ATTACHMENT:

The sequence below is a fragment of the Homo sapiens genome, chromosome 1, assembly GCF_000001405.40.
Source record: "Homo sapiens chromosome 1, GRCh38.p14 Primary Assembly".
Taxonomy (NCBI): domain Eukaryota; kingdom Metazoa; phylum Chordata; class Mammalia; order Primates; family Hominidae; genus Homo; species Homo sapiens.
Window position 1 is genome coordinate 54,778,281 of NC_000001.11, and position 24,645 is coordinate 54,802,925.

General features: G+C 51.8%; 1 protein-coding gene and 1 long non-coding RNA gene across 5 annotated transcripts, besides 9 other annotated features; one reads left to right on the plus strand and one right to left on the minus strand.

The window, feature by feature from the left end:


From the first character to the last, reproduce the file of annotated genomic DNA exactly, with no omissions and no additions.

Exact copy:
The sequence below is a fragment of the Homo sapiens genome, chromosome 1, assembly GCF_000001405.40.
Source record: "Homo sapiens chromosome 1, GRCh38.p14 Primary Assembly".
Taxonomy (NCBI): domain Eukaryota; kingdom Metazoa; phylum Chordata; class Mammalia; order Primates; family Hominidae; genus Homo; species Homo sapiens.
Window position 1 is genome coordinate 54,778,281 of NC_000001.11, and position 24,645 is coordinate 54,802,925.

General features: G+C 51.8%; 1 protein-coding gene and 1 long non-coding RNA gene across 5 annotated transcripts, besides 9 other annotated features; one reads left to right on the plus strand and one right to left on the minus strand.

The window, feature by feature from the left end: